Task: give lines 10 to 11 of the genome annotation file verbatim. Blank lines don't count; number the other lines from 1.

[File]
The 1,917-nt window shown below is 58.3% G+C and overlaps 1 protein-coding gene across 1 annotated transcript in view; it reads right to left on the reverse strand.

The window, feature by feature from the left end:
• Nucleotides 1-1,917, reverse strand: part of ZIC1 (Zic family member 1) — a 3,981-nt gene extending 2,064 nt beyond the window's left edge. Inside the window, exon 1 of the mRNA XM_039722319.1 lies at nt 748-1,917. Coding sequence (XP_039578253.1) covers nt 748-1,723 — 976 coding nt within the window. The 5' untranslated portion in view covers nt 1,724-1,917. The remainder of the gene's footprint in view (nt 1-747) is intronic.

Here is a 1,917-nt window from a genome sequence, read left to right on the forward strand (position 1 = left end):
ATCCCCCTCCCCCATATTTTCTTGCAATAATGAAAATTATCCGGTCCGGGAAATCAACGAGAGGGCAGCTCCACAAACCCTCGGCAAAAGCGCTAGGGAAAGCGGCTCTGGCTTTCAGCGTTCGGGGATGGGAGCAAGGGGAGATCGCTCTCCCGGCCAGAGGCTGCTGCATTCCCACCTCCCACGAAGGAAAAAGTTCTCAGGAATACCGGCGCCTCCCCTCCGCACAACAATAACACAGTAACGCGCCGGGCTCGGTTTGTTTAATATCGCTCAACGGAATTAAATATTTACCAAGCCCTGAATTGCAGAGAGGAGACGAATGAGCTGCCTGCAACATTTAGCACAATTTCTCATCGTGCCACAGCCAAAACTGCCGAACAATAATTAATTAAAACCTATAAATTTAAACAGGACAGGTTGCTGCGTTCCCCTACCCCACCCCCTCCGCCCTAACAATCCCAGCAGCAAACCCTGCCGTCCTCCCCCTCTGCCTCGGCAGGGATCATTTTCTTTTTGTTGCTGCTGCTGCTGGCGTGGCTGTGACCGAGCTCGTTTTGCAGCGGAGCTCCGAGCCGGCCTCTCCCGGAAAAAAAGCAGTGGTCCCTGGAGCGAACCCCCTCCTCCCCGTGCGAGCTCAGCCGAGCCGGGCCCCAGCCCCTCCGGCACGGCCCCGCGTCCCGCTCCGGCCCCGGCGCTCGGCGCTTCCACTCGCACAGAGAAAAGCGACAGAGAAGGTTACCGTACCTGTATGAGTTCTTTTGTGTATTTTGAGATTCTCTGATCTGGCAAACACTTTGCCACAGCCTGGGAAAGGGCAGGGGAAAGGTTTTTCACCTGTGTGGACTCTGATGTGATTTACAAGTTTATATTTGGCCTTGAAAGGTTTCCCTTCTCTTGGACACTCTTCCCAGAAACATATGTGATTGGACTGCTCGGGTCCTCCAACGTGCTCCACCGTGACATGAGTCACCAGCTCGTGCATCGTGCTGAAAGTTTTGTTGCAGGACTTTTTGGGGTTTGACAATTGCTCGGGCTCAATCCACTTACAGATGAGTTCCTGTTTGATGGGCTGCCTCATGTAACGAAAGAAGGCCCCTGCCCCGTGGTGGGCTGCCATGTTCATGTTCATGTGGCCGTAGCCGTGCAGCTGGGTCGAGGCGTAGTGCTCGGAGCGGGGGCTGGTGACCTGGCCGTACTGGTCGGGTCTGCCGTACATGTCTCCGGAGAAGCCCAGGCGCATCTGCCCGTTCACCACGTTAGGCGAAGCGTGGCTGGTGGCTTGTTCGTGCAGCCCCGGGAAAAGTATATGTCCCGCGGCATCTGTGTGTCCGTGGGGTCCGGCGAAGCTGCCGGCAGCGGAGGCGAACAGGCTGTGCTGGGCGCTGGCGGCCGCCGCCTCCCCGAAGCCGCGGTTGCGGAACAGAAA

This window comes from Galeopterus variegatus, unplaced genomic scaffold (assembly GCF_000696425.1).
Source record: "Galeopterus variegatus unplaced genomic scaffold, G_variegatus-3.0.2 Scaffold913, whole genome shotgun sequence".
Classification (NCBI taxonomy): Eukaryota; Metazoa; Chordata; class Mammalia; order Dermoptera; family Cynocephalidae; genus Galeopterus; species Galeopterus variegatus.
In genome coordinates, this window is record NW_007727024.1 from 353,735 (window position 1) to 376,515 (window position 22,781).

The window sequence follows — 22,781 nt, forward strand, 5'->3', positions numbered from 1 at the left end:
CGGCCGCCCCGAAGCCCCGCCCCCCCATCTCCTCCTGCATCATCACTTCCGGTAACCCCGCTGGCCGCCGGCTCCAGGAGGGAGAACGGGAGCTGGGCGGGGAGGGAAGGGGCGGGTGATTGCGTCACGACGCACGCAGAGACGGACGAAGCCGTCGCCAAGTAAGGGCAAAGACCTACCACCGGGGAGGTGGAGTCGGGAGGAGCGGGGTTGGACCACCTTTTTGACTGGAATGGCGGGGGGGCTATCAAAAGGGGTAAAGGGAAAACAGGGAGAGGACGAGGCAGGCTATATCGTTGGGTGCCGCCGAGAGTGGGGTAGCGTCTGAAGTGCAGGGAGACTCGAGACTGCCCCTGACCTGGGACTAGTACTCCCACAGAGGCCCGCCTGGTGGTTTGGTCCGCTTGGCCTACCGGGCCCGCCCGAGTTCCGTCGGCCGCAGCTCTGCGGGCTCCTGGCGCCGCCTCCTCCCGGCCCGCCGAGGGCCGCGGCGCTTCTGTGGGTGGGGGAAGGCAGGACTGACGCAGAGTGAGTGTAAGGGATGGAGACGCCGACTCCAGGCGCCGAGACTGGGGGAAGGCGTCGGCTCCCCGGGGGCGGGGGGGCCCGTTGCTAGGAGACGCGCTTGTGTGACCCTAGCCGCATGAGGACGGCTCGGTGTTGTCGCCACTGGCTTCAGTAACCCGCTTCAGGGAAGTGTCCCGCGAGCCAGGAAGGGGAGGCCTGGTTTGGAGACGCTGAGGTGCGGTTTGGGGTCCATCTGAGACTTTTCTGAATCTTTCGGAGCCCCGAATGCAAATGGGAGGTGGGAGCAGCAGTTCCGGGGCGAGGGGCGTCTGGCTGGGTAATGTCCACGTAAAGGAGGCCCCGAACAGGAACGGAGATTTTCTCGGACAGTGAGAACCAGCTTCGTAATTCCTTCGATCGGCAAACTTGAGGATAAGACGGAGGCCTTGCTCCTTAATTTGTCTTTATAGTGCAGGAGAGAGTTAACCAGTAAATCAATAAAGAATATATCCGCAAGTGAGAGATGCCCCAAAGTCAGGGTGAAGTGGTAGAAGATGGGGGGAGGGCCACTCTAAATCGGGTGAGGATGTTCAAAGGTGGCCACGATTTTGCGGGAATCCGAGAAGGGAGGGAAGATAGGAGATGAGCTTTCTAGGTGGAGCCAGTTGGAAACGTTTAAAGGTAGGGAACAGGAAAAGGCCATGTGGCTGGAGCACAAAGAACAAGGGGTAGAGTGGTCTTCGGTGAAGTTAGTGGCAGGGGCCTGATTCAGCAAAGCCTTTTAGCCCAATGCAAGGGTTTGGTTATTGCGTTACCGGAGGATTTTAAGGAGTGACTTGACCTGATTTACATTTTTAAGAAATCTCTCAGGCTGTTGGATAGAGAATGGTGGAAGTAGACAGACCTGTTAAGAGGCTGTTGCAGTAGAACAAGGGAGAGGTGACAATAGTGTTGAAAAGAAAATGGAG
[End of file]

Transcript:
The window sequence follows — 22,781 nt, forward strand, 5'->3', positions numbered from 1 at the left end:
CGGCCGCCCCGAAGCCCCGCCCCCCCATCTCCTCCTGCATCATCACTTCCGGTAACCCCGCTGGCCGCCGGCTCCAGGAGGGAGAACGGGAGCTGGGCGGGGAGGGAAGGGGCGGGTGATTGCGTCACGACGCACGCAGAGACGGACGAAGCCGTCGCCAAGTAAGGGCAAAGACCTACCACCGGGGAGGTGGAGTCGGGAGGAGCGGGGTTGGACCACCTTTTTGACTGGAATGGCGGGGGGGCTATCAAAAGGGGTAAAGGGAAAACAGGGAGAGGACGAGGCAGGCTATATCGTTGGGTGCCGCCGAGAGTGGGGTAGCGTCTGAAGTGCAGGGAGACTCGAGACTGCCCCTGACCTGGGACTAGTACTCCCACAGAGGCCCGCCTGGTGGTTTGGTCCGCTTGGCCTACCGGGCCCGCCCGAGTTCCGTCGGCCGCAGCTCTGCGGGCTCCTGGCGCCGCCTCCTCCCGGCCCGCCGAGGGCCGCGGCGCTTCTGTGGGTGGGGGAAGGCAGGACTGACGCAGAGTGAGTGTAAGGGATGGAGACGCCGACTCCAGGCGCCGAGACTGGGGGAAGGCGTCGGCTCCCCGGGGGCGGGGGGGCCCGTTGCTAGGAGACGCGCTTGTGTGACCCTAGCCGCATGAGGACGGCTCGGTGTTGTCGCCACTGGCTTCAGTAACCCGCTTCAGGGAAGTGTCCCGCGAGCCAGGAAGGGGAGGCCTGGTTTGGAGACGCTGAGGTGCGGTTTGGGGTCCATCTGAGACTTTTCTGAATCTTTCGGAGCCCCGAATGCAAATGGGAGGTGGGAGCAGCAGTTCCGGGGCGAGGGGCGTCTGGCTGGGTAATGTCCACGTAAAGGAGGCCCCGAACAGGAACGGAGATTTTCTCGGACAGTGAGAACCAGCTTCGTAATTCCTTCGATCGGCAAACTTGAGGATAAGACGGAGGCCTTGCTCCTTAATTTGTCTTTATAGTGCAGGAGAGAGTTAACCAGTAAATCAATAAAGAATATATCCGCAAGTGAGAGATGCCCCAAAGTCAGGGTGAAGTGGTAGAAGATGGGGGGAGGGCCACTCTAAATCGGGTGAGGATGTTCAAAGGTGGCCACGATTTTGCGGGAATCCGAGAAGGGAGGGAAGATAGGAGATGAGCTTTCTAGGTGGAGCCAGTTGGAAACGTTTAAAGGTAGGGAACAGGAAAAGGCCATGTGGCTGGAGCACAAAGAACAAGGGGTAGAGTGGTCTTCGGTGAAGTTAGTGGCAGGGGCCTGATTCAGCAAAGCCTTTTAGCCCAATGCAAGGGTTTGGTTATTGCGTTACCGGAGGATTTTAAGGAGTGACTTGACCTGATTTACATTTTTAAGAAATCTCTCAGGCTGTTGGATAGAGAATGGTGGAAGTAGACAGACCTGTTAAGAGGCTGTTGCAGTAGAACAAGGGAGAGGTGACAATAGTGTTGAAAAGAAAATGGAG